Writes are sent to the Secondary in the order in which they are received at the Primary. VVR sends data to the Secondary RVG as a message encompassing an application write. This means VVR sends messages based on application write sizes. When the Secondary receives the message in VVR kernel memory, the Secondary immediately sends an initial acknowledgement of receipt. This is known as the network acknowledgement. The network acknowledgement allows the Primary to immediately continue processing, as required. The data is not yet written to disk on the Secondary RVG, but it is still safe because it is stored in the Primary SRL. After the Secondary writes to the local disk, it sends the second acknowledgement, the data acknowledgement.
The reason for the two-phase acknowledgement is so that VVR can maintain application performance when it is configured in synchronous mode. If VVR were to wait for the write to complete on the Secondary as well as the Primary, it would increase latency considerably. Instead, the Primary waits for the network acknowledgement from the Secondary before it completes the write at the application. Because data is persistently queued in the Primary SRL, safety of the data for the Secondary is maintained.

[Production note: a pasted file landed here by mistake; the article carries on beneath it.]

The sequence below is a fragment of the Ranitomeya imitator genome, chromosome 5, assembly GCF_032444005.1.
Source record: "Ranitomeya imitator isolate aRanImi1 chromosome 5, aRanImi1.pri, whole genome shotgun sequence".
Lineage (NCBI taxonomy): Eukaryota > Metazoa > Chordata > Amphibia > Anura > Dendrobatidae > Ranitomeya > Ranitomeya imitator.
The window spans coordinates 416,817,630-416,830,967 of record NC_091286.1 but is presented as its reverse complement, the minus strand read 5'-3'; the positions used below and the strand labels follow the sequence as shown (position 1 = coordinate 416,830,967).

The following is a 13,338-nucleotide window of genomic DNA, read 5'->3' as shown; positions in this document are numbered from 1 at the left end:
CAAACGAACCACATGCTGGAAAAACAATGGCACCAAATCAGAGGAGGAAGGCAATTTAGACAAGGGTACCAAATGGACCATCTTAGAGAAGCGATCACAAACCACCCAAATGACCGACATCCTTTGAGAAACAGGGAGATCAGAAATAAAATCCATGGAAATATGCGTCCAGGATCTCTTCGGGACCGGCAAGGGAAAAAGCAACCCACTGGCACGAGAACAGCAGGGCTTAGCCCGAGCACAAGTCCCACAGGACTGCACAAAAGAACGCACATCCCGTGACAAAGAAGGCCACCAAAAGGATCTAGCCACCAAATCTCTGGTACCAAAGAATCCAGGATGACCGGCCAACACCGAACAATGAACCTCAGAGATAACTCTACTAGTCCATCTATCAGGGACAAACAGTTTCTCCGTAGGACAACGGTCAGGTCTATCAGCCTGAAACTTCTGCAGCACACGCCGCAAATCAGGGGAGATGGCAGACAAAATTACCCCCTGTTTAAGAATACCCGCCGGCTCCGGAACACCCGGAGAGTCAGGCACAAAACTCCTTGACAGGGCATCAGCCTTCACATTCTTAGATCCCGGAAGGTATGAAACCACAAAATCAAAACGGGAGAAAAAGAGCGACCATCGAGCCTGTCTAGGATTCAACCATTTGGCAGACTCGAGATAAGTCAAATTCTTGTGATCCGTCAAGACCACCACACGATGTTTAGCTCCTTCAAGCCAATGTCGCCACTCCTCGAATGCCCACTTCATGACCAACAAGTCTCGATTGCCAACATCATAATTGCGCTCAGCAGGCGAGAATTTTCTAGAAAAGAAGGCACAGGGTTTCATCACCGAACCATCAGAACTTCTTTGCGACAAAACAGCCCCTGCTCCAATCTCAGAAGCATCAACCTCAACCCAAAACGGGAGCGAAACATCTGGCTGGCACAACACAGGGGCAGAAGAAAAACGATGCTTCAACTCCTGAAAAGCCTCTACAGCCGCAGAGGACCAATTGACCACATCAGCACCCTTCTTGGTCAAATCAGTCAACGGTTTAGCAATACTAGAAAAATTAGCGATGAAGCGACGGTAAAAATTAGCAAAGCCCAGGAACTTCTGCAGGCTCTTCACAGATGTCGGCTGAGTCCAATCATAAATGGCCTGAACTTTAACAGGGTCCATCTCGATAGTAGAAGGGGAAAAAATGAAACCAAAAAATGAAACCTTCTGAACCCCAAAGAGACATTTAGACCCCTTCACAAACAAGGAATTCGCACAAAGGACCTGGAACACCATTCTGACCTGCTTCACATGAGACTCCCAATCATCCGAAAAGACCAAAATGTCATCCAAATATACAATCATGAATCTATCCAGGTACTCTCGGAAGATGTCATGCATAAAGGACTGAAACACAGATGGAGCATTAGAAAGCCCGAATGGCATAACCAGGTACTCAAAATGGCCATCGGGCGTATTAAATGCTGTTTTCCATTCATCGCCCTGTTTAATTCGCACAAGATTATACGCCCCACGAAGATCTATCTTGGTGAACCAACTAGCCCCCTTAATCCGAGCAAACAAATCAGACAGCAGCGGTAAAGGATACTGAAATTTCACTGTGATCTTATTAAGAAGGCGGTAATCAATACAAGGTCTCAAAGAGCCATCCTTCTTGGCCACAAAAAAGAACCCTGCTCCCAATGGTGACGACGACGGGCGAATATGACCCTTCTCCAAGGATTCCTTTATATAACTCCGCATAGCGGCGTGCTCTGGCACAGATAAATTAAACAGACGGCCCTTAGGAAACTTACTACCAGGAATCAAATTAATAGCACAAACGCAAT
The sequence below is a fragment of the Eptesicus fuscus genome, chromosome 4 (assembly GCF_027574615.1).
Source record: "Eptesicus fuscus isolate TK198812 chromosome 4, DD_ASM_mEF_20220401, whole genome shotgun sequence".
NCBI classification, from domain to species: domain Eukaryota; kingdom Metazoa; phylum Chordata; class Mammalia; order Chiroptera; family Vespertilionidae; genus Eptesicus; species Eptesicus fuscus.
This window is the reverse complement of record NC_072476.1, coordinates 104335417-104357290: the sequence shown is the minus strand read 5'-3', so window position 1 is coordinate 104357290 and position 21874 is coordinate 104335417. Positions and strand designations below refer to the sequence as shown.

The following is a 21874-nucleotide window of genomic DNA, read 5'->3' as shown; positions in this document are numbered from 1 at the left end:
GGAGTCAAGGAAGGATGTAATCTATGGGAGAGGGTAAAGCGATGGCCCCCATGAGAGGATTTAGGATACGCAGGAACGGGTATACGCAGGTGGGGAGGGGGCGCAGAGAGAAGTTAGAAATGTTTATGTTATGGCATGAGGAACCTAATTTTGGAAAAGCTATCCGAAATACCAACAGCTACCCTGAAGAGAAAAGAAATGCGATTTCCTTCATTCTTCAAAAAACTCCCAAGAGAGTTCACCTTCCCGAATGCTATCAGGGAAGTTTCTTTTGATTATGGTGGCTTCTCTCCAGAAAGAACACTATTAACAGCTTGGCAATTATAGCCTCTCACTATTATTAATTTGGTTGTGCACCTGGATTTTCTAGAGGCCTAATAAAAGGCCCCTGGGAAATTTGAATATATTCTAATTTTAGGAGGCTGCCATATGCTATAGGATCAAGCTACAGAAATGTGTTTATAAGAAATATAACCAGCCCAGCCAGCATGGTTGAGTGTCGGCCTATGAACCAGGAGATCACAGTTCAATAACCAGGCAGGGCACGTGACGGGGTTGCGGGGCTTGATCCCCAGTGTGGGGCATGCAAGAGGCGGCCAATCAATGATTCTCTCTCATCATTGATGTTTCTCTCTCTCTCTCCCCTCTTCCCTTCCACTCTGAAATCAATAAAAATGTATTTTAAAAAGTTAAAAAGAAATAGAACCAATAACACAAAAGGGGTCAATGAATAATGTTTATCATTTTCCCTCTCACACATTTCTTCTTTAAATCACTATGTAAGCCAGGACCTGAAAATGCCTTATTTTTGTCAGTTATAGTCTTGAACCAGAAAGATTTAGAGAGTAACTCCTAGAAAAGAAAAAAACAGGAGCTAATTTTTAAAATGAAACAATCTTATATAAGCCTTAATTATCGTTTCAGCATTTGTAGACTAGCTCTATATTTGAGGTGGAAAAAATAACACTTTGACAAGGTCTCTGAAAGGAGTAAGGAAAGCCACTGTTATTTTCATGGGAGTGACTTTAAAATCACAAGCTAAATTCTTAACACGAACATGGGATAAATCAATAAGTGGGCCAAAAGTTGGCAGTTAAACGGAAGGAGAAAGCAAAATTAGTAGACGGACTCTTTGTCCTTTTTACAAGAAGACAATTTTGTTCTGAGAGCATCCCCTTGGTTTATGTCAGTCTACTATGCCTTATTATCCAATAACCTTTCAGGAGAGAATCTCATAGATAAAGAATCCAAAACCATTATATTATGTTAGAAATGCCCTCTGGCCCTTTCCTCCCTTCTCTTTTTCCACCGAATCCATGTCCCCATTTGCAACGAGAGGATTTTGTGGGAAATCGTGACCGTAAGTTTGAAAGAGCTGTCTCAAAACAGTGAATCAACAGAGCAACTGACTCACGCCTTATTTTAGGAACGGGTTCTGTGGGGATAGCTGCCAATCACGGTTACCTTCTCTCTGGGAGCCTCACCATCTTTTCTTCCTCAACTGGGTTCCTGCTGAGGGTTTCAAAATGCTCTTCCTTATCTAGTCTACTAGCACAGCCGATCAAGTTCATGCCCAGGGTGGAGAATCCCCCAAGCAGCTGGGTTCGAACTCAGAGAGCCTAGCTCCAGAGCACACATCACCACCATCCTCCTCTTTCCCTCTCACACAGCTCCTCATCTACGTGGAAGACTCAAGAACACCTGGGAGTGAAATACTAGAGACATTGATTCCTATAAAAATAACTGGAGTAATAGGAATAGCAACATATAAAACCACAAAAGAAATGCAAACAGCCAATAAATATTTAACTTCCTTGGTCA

VVR receives a packet into memory on the Secondary RVG when using UDP, holds the packet until the all previous packets have been received, then writes to the disks in the correct sequence to maintain consistency at the Secondary. Holding the packets in memory enables VVR to reassemble out-of-order network traffic before writing, and discover and handle missing packets. To maintain consistency at the Secondary RVG, VVR never writes an I/O out of order with the Primary RVG. VVR serializes and checksums incoming data from the Primary RVG to support accurate replay to the Secondary volumes.